-Do you know the exact square footage of the property you are comparing? Does the other property owner know their own exact square footage? Although most people can approximate the square footage, few know exact figures of their own property much less someone else’s. Just because your friend has 4 bedrooms and you have 3 does not make yours smaller. Looks can be deceiving.
There are some property attributes our office does not consider when valuating properties. Improvements such as: Fences, driveways/concrete slabs, above ground pools, landscaping, ceiling height, countertop/flooring material, number of bedrooms and bathrooms, deferred maintenance, etc.
Most attributes are approximated and averaged according to quality of construction and location. Also, we use OUTSIDE square footage measurements. This takes into consideration the brick ledge (if applicable) and any other wall thickness. Our footages may be different than what your house plans show depending on how the footages on the plans were figured (inside room dimensions for ex).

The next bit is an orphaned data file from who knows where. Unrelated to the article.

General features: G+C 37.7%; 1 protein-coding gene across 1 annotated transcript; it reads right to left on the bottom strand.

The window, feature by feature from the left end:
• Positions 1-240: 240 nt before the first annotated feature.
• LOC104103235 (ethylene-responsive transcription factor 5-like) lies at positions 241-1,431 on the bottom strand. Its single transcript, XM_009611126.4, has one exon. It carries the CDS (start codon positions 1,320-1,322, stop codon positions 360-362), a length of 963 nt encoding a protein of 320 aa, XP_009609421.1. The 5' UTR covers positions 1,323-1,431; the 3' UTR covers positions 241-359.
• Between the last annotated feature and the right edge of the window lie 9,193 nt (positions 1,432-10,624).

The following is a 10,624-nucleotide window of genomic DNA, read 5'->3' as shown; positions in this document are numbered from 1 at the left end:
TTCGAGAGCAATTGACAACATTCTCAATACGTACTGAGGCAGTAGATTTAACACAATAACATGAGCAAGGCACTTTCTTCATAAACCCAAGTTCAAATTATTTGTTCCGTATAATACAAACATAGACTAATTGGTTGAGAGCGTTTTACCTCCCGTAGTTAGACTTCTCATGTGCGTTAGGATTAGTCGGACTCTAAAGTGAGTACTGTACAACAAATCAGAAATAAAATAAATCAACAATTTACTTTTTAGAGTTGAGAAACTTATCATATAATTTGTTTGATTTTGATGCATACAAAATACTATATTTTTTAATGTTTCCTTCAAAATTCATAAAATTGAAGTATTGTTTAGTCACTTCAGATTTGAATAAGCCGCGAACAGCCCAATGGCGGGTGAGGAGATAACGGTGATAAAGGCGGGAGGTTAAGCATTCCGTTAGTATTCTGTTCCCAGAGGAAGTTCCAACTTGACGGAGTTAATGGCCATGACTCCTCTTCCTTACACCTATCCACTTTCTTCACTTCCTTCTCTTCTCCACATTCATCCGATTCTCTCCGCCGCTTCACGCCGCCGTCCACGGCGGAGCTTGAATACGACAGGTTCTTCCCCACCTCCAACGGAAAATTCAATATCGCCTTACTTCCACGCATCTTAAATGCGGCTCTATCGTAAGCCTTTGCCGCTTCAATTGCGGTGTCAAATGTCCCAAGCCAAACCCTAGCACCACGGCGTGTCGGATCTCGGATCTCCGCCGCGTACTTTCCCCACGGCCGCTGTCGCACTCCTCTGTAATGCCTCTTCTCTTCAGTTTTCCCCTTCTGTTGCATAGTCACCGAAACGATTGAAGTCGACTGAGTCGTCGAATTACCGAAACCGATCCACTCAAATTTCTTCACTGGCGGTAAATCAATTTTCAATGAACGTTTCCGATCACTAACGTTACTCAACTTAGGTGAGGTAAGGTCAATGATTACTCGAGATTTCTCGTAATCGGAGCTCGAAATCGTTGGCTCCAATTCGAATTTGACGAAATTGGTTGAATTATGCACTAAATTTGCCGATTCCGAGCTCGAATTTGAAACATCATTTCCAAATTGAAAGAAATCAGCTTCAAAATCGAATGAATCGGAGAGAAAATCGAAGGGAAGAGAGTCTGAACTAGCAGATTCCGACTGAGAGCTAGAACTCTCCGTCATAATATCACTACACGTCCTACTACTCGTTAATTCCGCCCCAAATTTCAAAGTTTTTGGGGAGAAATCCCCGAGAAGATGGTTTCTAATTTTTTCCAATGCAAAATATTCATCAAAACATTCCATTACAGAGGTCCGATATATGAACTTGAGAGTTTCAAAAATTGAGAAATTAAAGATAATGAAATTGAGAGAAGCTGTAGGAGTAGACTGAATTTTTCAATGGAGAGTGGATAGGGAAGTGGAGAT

It is your right to inquire/question and protest your property assessment value. No one is above making mistakes and with over 180,000 parcels in Calcasieu Parish, there will be errors. We try to keep those errors to a minimum and will be more than happy to correct any mistake our office makes.
With that in mind and barring any office errors, here are several points to be aware of when questioning your assessment:
-Do you know what your house is worth? Remember, you are questioning your value not your tax amount. If your property is in a targeted area we have done research and have data to back up our valuations.
-You would need to provide us with data we may not be aware of to state your case. A certified appraisal is the most credible form of documentation that can help your case. Pictures of the interior of your house (if it’s in question) showing a state of disrepair. Please note that deferred maintenance (needed paint, old roof, appliances, etc) is NOT a reason for adjusting values lower.
-Your insurance declaration page. The insurance company usually has a good idea what the house is worth if they had to replace it. Sometimes this is a good starting point.
-If your property is an income producing property, you may provide us with an audited income and expense report.
If an agreement is not reached, you may make a formal protest and follow the procedures set forth by the Louisiana Tax Commission.